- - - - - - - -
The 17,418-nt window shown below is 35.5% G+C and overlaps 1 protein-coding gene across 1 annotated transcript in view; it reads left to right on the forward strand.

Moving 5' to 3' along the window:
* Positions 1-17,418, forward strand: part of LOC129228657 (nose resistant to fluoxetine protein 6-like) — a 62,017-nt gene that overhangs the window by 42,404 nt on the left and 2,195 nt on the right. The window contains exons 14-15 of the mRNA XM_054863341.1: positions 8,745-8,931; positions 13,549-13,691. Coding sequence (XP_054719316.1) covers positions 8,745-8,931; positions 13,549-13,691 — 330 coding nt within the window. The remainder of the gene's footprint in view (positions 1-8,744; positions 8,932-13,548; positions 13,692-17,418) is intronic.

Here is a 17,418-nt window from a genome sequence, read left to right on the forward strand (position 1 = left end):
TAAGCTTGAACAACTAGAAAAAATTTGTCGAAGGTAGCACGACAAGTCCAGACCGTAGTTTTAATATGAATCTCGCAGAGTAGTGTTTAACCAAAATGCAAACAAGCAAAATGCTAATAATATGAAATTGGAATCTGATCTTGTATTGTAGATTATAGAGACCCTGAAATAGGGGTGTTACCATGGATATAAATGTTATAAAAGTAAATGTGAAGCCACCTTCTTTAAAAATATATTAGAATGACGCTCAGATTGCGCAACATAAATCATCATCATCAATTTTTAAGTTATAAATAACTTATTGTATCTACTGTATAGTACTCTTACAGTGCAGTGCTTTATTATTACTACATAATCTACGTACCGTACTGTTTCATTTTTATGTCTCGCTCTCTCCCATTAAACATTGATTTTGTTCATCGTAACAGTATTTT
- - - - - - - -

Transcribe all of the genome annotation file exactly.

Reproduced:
The 17,418-nt window shown below is 35.5% G+C and overlaps 1 protein-coding gene across 1 annotated transcript in view; it reads left to right on the forward strand.

Moving 5' to 3' along the window:
* Positions 1-17,418, forward strand: part of LOC129228657 (nose resistant to fluoxetine protein 6-like) — a 62,017-nt gene that overhangs the window by 42,404 nt on the left and 2,195 nt on the right. The window contains exons 14-15 of the mRNA XM_054863341.1: positions 8,745-8,931; positions 13,549-13,691. Coding sequence (XP_054719316.1) covers positions 8,745-8,931; positions 13,549-13,691 — 330 coding nt within the window. The remainder of the gene's footprint in view (positions 1-8,744; positions 8,932-13,548; positions 13,692-17,418) is intronic.

Here is a 17,418-nt window from a genome sequence, read left to right on the forward strand (position 1 = left end):
TAAGCTTGAACAACTAGAAAAAATTTGTCGAAGGTAGCACGACAAGTCCAGACCGTAGTTTTAATATGAATCTCGCAGAGTAGTGTTTAACCAAAATGCAAACAAGCAAAATGCTAATAATATGAAATTGGAATCTGATCTTGTATTGTAGATTATAGAGACCCTGAAATAGGGGTGTTACCATGGATATAAATGTTATAAAAGTAAATGTGAAGCCACCTTCTTTAAAAATATATTAGAATGACGCTCAGATTGCGCAACATAAATCATCATCATCAATTTTTAAGTTATAAATAACTTATTGTATCTACTGTATAGTACTCTTACAGTGCAGTGCTTTATTATTACTACATAATCTACGTACCGTACTGTTTCATTTTTATGTCTCGCTCTCTCCCATTAAACATTGATTTTGTTCATCGTAACAGTATTTT